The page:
Andrean's Allen catches fire at Marquette
MICHIGAN CITY -- How hot was Tori Allen on Monday at the Scholl Center?
It was a bigger deal when the Andrean sophomore guard missed a 3-point shot than when she made one -- or six.
Allen had popped six in a row in the game with Marquette before finally rimmed a 25-footer about midway through the fourth quarter of a 68-30 blowout.
"It's my first time not really missing," said Allen, who recorded a career-high 22 points to help the 59ers stay unbeaten. "It just like boosts your confidence, so you're feeling it more and you just have more trust in your shot."
Five of Allen's treys came in the first half as the Niners blistered the Blazers' zone with eight triples, missing just four.
"The ref said, do you guys miss 3-pointers? I said, well, we try not to," Andrean coach Tony Scheub said. "Last year, we struggled against a zone. We didn't shoot it as well. This year, it's kind of coming around. We're attacking zones better and shooting better. They extended their range, so that extends the zone, and that opens up the middle a little more for us. The rims are a little loose here, so it worked out nice for us."
Andrean (8-0) could've been shooting on those narrow cylinders at the rigged carnival games, and it wouldn't have mattered. They ball wasn't touching anything but the net.
Allen started it with the first basket of the game, then hit another one from the key as the 59ers jumped out 10-0.
"I'm actually more comfortable a couple steps back (from the arc)," she said. "Over quarantine, I really focused on shooting every day. That got me to being how good of a shooter I am now. I was more of a driver."
It was 14-5 when DJ Khaled could've stopped in to do an extended version of his 'Another One' bit. Dyamond Blair, right baseline; Allen from the wing; Julia Schutz, left baseline; Allen, from the wing; Lauren Colon baseline; and, finally, Allen, top of the key, from 25 feet, for a 43-10 lead.
"These kids, all of 'em, they put in so much through the quarantine, during the summer," Scheub said. "It's been pretty amazing how many shots that they took. We kept track, I was sending them workouts, hey, let's shoot 250 shots, they send it back, we took 700. It wasn't just like they took 250 shots. They took runners, they took step-backs, a little bit of everything. When we finally got to get back together, I was just in awe. They shoot the ball. They have confidence."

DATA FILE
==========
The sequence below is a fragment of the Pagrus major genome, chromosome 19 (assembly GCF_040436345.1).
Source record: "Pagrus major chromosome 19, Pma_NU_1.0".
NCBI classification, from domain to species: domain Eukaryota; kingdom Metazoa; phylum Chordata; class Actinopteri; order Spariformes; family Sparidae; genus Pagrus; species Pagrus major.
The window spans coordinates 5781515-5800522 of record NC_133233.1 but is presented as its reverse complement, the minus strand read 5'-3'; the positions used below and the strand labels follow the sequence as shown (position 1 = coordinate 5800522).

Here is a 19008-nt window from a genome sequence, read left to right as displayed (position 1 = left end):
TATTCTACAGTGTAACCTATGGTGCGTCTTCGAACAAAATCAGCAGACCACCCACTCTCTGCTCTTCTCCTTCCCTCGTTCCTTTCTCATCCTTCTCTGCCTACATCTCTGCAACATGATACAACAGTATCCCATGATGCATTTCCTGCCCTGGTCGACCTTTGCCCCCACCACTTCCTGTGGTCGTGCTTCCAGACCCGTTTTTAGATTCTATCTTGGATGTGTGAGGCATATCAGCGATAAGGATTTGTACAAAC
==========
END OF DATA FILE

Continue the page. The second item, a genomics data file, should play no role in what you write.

Marquette coach Katie Collignon's angst peaked when her team let the sizzling Allen walk right into a zone gap for an open splash in the midst of her binge.
"We talked about how they can really shoot the basketball," Collignon said. "We talked about closing out with our hands up. It didn't happen. We switched to man to man, then we'd lose them, too. We're not being basketball players. I can't teach every aspect of the game during the game. This is supposed to be varsity, you'd think they'd have a few instincts when they get here, but it hasn't been the case. It really isn't rocket science when it comes down to it."
Allen knocked down one more triple in the third quarter, which the Niners started with 15 straight points to lead 58-10.
"They're good," Collignon said. "They shot the ball beautifully, they moved the ball really well. They defended great, too, so what are you going to do? We hadn't shot the ball well last week. We took Friday, we took Saturday, and shot the ball 45 minutes both times. That's a lot of shooting. Let's get comfortable, these are our home rims. I don't know when it's going to transfer over. I hope it happens quickly. We kind of forced some things after that. If we're not stopping anybody at the other end, it hurts you on both sides. It's just frustrating, especially in your home gym. You never want to come out and play like that." The versatile Schutz backed Allen with 16 points and seven rebounds, Colon scored 10, Blair 9 and Abbi Foster eight. "What I enjoy about this team, it's hard to key on one kid," Scheub said. "We have multiple weapons. Against Portage, (Allen) scored 11, but she had like eight assists. Dyamond scored 20 against Portage; she had nine, but she was doing more other things. (Schutz is) a big, strong, long kid. She can finish on the inside and through contact well." Allen makes the 40-minute or so trip from Kouts to 5959 Broadway in Merrillville each day with her dad, who is a manager at the nearby Menard's. Scheub remembers first meeting her at Andrean's open house for eighth graders. "I had heard about her, but I'd never seen her play," he said. "I said, where do you go to school? She said, Kouts Middle School. I was like, that's a little far. She said, my dad works at Menard's; OK, now we're talking. I'll take it. We're not trading her." Allen played AAU (Region Rebels) with classmates Foster and Colon, whose decision to go to Andrean played a part in her choice to go there. "It was just like it was a better fit, socially and for sports," she said. "We have good chemistry on and off the court. We know each other well. That helps."